Miracle in the Scrap Heap:
The Sculpture of Richard Stankiewicz
The McNay Art Museum
Diana Lyn Roberts
Walking through this survey of works by Richard Stankiewicz is a bit like reading a Beat Generation novel. Down-and-out scraps of metal come together in seemingly random incidences. Each work is a masterfully composed character study of awkwardly elegant humanity. This is sculpture at its best—abstract and crusty—fully dimensional, both physically and metaphorically.
The exhibition, organized by the Addison Gallery of American Art in Andover, Massachusetts, is on view at The McNay Art Museum in San Antonio from April 13 to July 11, 2004. As stated in the accompanying literature, the exhibition “offers the first comprehensive survey of the art of Richard Stankiewicz (1922-83) and reassesses its place in the art of his time.” An exponent of the New York School of the 1950s, Stankiewicz’ work is associated with Abstract Expressionism, Pop Art, assemblage, junk sculpture—even neo-Dada and the French Nouveau Réalisme movement. Despite its broad appeal, the work has “eluded conclusive critical identification,” which of course is one of the reasons it is so vital and fun to look at.
Utilizing the castoff scraps of industrial America, Stankiewicz was a master of line and gesture. One cannot help but be fascinated by the elegance of assembled pulleys, chains, window weights, boilerplates, gears, pipes, machine parts and wire. Their rusty, corroded surfaces have the appeal of relics washed up on a beach with an organic, physical beauty that overrides the original function of each object. Stankiewicz’ compositional decisions and deliberate welds manifest in humorous, complex sculptural forms that range from the small, three-dimensional, agitated line drawing of metal wire, twine and buttons in Tantrum by a Feeble Figure (1952) to the human-scale, controlled, formalized structure and graceful gestures in Kabuki Dancer (1954).
More than half of the fifty or so works in the exhibition date from the 1950s. Most of these are inherently figurative and assert a distinct presence of character—often humorous but with an edge. For example, Urchin (1955), standing about thirty-five inches high, is formed from a T-juncture of handmade, ten-inch pipe. The edge of the metal roll forms a brow under which two wide-set eyes of smaller tubing stare blankly but self-aware, one arm holding a machine-part toy, the other bent with a finger in one nostril—all supported by two spindly legs. Urchin in the Grass (1956) and Railroad Urchin (1959) assert the same edgy character, with all the rough charm, self-assurance and ultimate distrust of a streetwise child.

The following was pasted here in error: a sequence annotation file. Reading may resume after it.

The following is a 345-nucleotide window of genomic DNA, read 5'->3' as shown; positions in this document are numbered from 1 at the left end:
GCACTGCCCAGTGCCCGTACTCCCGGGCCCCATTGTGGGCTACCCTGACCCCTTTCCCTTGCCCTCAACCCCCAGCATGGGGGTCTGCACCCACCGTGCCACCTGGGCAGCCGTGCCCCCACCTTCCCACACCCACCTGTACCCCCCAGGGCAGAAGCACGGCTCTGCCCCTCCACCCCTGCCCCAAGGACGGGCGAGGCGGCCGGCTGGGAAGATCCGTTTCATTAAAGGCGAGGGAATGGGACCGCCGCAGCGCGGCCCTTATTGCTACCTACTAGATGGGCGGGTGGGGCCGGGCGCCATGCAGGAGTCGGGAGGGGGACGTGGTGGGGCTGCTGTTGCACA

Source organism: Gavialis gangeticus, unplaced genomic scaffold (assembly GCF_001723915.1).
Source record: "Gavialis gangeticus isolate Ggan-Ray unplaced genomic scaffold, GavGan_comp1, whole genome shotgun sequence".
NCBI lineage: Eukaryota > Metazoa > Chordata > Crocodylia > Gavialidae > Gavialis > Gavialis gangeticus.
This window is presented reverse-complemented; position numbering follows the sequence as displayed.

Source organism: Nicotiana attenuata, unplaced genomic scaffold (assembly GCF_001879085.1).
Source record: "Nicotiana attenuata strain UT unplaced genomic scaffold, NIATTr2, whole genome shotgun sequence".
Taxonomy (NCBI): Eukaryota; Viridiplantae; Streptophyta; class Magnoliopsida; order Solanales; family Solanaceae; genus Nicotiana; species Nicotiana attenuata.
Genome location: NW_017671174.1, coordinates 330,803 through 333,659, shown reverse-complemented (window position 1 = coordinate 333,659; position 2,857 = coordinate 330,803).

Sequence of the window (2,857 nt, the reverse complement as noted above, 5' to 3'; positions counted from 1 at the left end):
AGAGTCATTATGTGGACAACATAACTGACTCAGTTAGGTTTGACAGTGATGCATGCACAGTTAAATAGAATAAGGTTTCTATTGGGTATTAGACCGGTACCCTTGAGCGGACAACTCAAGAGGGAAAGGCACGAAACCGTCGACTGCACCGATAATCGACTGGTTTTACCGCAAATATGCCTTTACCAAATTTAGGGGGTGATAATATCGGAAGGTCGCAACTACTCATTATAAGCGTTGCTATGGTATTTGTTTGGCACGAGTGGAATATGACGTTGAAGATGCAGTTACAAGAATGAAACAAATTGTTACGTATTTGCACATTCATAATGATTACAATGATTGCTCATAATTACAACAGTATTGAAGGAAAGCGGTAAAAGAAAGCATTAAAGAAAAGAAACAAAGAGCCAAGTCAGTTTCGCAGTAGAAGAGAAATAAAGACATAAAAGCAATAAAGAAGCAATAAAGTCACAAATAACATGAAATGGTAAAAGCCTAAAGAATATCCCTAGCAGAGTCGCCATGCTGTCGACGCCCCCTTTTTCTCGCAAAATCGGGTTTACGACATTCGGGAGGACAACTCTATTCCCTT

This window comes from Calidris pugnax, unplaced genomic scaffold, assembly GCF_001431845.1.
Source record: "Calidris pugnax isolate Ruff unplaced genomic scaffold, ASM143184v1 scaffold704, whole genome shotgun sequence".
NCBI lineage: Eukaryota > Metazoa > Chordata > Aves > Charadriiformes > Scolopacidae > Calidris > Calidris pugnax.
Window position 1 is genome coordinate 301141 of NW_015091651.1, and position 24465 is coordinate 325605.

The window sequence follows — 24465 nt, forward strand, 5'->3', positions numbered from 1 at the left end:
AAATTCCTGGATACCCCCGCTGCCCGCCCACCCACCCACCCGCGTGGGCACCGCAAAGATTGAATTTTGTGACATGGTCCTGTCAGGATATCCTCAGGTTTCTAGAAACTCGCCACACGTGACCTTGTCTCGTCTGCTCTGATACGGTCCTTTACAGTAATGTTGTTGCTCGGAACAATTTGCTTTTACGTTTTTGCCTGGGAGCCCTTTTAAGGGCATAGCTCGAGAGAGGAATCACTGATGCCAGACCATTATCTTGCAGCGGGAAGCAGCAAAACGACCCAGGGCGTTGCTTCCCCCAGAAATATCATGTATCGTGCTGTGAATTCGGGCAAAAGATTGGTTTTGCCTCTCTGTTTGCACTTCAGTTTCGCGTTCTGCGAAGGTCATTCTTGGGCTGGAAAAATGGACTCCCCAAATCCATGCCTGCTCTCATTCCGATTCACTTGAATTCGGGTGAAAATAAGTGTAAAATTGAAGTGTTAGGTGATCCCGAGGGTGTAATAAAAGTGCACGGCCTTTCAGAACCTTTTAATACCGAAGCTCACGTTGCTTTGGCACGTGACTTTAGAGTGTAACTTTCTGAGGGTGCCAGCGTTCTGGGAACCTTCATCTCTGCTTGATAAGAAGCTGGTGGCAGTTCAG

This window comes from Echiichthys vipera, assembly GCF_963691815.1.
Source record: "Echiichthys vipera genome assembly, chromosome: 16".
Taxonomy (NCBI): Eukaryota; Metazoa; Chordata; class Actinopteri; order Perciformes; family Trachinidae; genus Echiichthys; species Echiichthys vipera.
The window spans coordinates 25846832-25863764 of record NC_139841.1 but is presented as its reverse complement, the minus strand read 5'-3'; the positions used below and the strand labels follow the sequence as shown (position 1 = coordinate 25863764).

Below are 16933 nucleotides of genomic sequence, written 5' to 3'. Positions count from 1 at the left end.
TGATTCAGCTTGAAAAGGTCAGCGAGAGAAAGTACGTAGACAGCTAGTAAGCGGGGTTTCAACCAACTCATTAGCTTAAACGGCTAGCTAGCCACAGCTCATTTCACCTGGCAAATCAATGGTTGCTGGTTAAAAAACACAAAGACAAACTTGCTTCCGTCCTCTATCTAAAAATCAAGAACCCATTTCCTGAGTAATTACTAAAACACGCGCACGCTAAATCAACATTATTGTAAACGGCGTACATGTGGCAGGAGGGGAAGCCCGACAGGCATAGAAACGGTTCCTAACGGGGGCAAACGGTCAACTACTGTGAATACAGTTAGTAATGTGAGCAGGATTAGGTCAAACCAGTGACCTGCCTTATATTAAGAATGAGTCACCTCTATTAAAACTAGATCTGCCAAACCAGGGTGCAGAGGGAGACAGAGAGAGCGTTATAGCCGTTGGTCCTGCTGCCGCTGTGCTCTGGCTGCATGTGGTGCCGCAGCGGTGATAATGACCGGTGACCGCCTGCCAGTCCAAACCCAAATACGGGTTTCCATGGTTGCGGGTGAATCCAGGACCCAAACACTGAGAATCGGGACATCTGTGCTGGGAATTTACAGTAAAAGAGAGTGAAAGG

The figurative aspect in Stankiewicz’ early work is clearly intentional. Titles like Machine People (1958), Middle-Aged Couple (1954) or Warrior (1956) render interpretation fairly self-explanatory. Figurative elements emerge from more abstract forms as a tiny hand, waggling fingers, eyes and noses. In Family Portrait (1954), knobs, springs and machine fittings are assembled into a rather formal group. This includes one figure which looks remarkably like a dog with an equal if not greater presence than the tall, gaunt, broken hacksaw figure in back of it.
Richard Stankiewicz, Speckle Bird Shy, 1957–58
Collection of Charles H. Carpenter, Jr.
Later works are increasingly untitled and less specifically figurative, having more to do with formal than associative relationships. One of the best works in the exhibition, from a purely sculptural perspective, is an untitled work from 1960 from The McNay’s permanent collection. Constant, subtle shifts of volumes and planes, complex internal spaces and deceptively simple forms create a totally dynamic spatial relationship. In contrast, Natural History (1960) presents a self-contained bundle of industrial remains, bound in fetal position by a heavy chain-link mesh, somewhere between a Peruvian mummy and a compacted junkyard automobile.
There are only five works from the seventies and eighties. They are increasingly formalized, based on a fabricated steel frame around which spatial elements interact. Referencing a two-dimensional conception of space, these works are still dynamic and fully sculptural. Other treats from The McNay’s permanent collection are six works on paper that give added perspective to the sculptures.
An excellent catalogue accompanies the exhibition. Three essays and 180 full-color illustrations provide a critical look at Stankiewicz and his work, placing the man and his art in the context of both the twentieth-century European avant-garde tradition and the milieu of 1950s New York. It’s an excellent look at the art historical relevance of this work. Getting closer to the bone, though, it might also be worthwhile to reread Jack Kerouac’s On the Road. The gritty rhythm, flow, humor and poignancy of both artists’ work speak to an underlying aspect of Americana that shouldn’t be lost—the dignity of the down-and-outer with a will to assert, respect and experience life at full throttle.